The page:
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Alaska Seed Starting Calendar

Indoor Seed Starting: Growing Vibrant Vegetables, Herbs, and Flowers in Alaska

Greetings, green thumbs and seed starters of the North! I’m thrilled to share this comprehensive guide on indoor seed starting dates for various vegetables, herbs, and flowers. Alaska’s unique climate offers a challenging but rewarding gardening experience. It’s time to embrace the joy of nurturing seedlings indoors and watch them bloom into a bountiful harvest or a floral spectacle.

  1. Understanding Alaska’s Growing Season

Before we delve into specific dates, it’s crucial to grasp Alaska’s unique growing season. Our state’s high latitude results in extended daylight hours during the summer, ideal for fast-growing, productive plants. However, the short growing season, generally from late May to September, means we have to start many plants indoors to ensure they reach maturity.

  1. Indoor Seed Starting Basics

Indoor seed starting involves nurturing your seeds in a controlled environment before transitioning them outdoors. The key factors to successful seed starting are:

  • Correct timing: This is species-specific and largely depends on the last expected frost date. Everything is about counting backwards in time to the approximate start date
  • Proper soil: Use a high-quality seed starting mix that provides excellent drainage.
  • Adequate light: A south-facing window or artificial grow lights can provide the necessary light.
  • Appropriate temperature: Most seeds require warm conditions for germination, typically between 65-75°F.
  • Regular watering: Keep the soil consistently moist, but avoid overwatering to prevent damping off.
  1. Seed Starting Dates for Common Vegetables

Let’s dive into when to start some of the most popular vegetables indoors:

  • Tomatoes: Start seeds 6-8 weeks before the last spring frost, typically around early to mid-March.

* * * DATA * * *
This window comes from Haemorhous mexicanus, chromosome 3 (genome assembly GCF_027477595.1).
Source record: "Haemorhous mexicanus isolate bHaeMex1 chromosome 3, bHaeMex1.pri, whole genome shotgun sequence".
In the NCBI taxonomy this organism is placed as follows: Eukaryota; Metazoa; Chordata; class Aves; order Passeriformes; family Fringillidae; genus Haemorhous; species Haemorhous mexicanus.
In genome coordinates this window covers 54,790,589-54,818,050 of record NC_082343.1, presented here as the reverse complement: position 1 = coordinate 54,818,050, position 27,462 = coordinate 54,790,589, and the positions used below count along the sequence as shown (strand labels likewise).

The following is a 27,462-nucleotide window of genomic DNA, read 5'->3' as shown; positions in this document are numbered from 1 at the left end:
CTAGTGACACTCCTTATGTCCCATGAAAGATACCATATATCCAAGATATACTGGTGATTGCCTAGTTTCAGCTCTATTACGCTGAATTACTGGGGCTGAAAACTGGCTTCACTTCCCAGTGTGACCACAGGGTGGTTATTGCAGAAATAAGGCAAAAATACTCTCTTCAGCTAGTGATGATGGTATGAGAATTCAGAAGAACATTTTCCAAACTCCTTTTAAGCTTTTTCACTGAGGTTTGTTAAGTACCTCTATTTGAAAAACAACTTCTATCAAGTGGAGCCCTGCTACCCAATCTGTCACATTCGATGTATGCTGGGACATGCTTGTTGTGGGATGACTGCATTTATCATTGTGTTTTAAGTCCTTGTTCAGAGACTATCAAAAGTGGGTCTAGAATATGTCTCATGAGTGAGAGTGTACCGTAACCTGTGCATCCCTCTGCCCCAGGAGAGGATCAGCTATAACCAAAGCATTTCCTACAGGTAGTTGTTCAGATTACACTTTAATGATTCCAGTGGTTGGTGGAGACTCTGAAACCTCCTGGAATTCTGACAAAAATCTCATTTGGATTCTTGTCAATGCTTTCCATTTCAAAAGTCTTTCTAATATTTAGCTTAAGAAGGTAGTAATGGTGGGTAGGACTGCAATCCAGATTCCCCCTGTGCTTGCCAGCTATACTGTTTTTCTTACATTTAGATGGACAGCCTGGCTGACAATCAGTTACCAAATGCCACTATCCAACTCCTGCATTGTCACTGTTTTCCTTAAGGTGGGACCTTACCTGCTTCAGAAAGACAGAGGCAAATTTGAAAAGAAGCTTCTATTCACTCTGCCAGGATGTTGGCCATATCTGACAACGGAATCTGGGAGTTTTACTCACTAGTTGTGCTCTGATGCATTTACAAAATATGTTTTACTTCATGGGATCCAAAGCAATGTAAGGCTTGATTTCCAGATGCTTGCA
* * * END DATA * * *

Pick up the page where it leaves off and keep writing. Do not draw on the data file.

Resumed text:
• Peppers: Start pepper seeds 8-10 weeks before the last spring frost, generally late February to early March.
  • Cucumbers: Begin 3-4 weeks before the last frost date, often in late April.
  • Lettuce: Start lettuce seeds 4-6 weeks before the last spring frost, usually in early to mid-April.
  1. Seed Starting Dates for Herbs

Many herbs thrive in Alaska’s summer and can be started indoors:

  • Basil: Start basil 4-6 weeks before the last frost, typically in April.
  • Parsley: Parsley seeds can be started 10-12 weeks before the last frost, around late February to early March.
  • Dill: Start dill 4-6 weeks before the last frost, generally in April.
  1. Seed Starting Dates for Flowers

Adding color to your Alaskan garden with flowers is a joy. Here are some popular flowers and their seed starting dates:

  • Marigolds: Start marigold seeds 6-8 weeks before the last frost, generally in March.
  • Cosmos: Start cosmos seeds 4-6 weeks before the last frost date, usually in the middle of April. 
  • Sunflowers: Start sunflower seeds indoors 2-3 weeks before the last frost, usually in early May.

Remember, these are general guidelines, and individual results may vary based on specific local conditions. It’s always wise to consult with local extension services or experienced gardeners in your area for precise timing.

As you prepare to start your seeds, remember that gardening is not only about the end product. The process itself, watching a tiny seed grow into a fruitful plant or a beautiful flower, brings immense satisfaction. Happy gardening!

Here is a PDF file for some Alaskan cities and some common vegetable, herbs and flowers. Please note that you will need to confirm your last anticipated frost date and count backwards to know the seed starting date. Please note that this file is for the absolute latest I would start seeds indoors and still expect a harvest.

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Alaska Microgreens (Seeds and Soil Farm)

Microgreens on a table

Learn how to harvest fresh food from the comfort of your own home with our mini microgreen course.

In the depths of winter when fresh produce is lacking- microgreens are an excellent alternative and are tasty too!

In our mini course we will walk you through our step by step process on how to grow, harvest and store your very own microgreens.

We even include a kit to start growing at home- where fresh is never far.

Register here:

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Alaska Fireweed Seed

Close up of Fireweed Seed

Fireweed is one of Alaska’s most memorable wild flowers… for its spear shaped blooms that line the most picturesque landscapes in the last frontier.

Rhizomes and wind borne seed help fireweed blanket the wild spaces throughout our great land. Fireweed can easily take over a growing space is left to its own devices…management should be used if adding Fireweed for landscaping purposes.

Fireweed seeds and extremely small and can be challenging to start indoors. A magnifying glass works perfectly for this task.

Shop our fireweed seed here:

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Gardening in Alaska: Nurturing Nature’s Bounty in the Last Frontier